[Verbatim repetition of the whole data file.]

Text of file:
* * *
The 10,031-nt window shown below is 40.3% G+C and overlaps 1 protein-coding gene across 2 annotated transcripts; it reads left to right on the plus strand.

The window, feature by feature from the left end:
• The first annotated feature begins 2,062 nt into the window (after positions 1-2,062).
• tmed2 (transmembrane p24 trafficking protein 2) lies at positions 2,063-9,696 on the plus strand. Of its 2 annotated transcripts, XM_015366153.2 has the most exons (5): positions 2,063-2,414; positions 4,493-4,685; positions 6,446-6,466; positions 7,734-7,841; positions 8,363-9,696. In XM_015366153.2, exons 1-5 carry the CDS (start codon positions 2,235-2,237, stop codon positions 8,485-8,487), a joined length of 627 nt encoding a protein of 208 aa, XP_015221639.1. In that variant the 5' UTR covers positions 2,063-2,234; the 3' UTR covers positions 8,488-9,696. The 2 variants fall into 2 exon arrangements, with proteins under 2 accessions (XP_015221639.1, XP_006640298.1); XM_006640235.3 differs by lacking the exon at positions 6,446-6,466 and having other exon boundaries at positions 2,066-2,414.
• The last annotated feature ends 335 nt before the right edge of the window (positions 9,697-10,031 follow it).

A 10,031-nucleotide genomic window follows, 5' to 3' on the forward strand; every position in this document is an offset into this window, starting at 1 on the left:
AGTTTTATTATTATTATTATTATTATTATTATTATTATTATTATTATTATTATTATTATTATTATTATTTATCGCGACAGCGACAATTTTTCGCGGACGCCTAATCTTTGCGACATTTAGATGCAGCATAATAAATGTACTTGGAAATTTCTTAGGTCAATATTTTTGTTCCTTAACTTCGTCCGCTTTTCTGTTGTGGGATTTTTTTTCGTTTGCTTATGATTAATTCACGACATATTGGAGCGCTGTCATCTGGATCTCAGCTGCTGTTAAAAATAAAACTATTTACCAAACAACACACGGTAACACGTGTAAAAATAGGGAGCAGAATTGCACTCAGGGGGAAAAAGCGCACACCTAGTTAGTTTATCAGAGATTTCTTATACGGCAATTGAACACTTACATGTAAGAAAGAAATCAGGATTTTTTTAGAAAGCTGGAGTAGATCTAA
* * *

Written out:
The 10,031-nt window shown below is 40.3% G+C and overlaps 1 protein-coding gene across 2 annotated transcripts; it reads left to right on the plus strand.

The window, feature by feature from the left end:
• The first annotated feature begins 2,062 nt into the window (after positions 1-2,062).
• tmed2 (transmembrane p24 trafficking protein 2) lies at positions 2,063-9,696 on the plus strand. Of its 2 annotated transcripts, XM_015366153.2 has the most exons (5): positions 2,063-2,414; positions 4,493-4,685; positions 6,446-6,466; positions 7,734-7,841; positions 8,363-9,696. In XM_015366153.2, exons 1-5 carry the CDS (start codon positions 2,235-2,237, stop codon positions 8,485-8,487), a joined length of 627 nt encoding a protein of 208 aa, XP_015221639.1. In that variant the 5' UTR covers positions 2,063-2,234; the 3' UTR covers positions 8,488-9,696. The 2 variants fall into 2 exon arrangements, with proteins under 2 accessions (XP_015221639.1, XP_006640298.1); XM_006640235.3 differs by lacking the exon at positions 6,446-6,466 and having other exon boundaries at positions 2,066-2,414.
• The last annotated feature ends 335 nt before the right edge of the window (positions 9,697-10,031 follow it).

A 10,031-nucleotide genomic window follows, 5' to 3' on the forward strand; every position in this document is an offset into this window, starting at 1 on the left:
AGTTTTATTATTATTATTATTATTATTATTATTATTATTATTATTATTATTATTATTATTATTATTATTTATCGCGACAGCGACAATTTTTCGCGGACGCCTAATCTTTGCGACATTTAGATGCAGCATAATAAATGTACTTGGAAATTTCTTAGGTCAATATTTTTGTTCCTTAACTTCGTCCGCTTTTCTGTTGTGGGATTTTTTTTCGTTTGCTTATGATTAATTCACGACATATTGGAGCGCTGTCATCTGGATCTCAGCTGCTGTTAAAAATAAAACTATTTACCAAACAACACACGGTAACACGTGTAAAAATAGGGAGCAGAATTGCACTCAGGGGGAAAAAGCGCACACCTAGTTAGTTTATCAGAGATTTCTTATACGGCAATTGAACACTTACATGTAAGAAAGAAATCAGGATTTTTTTAGAAAGCTGGAGTAGATCTAA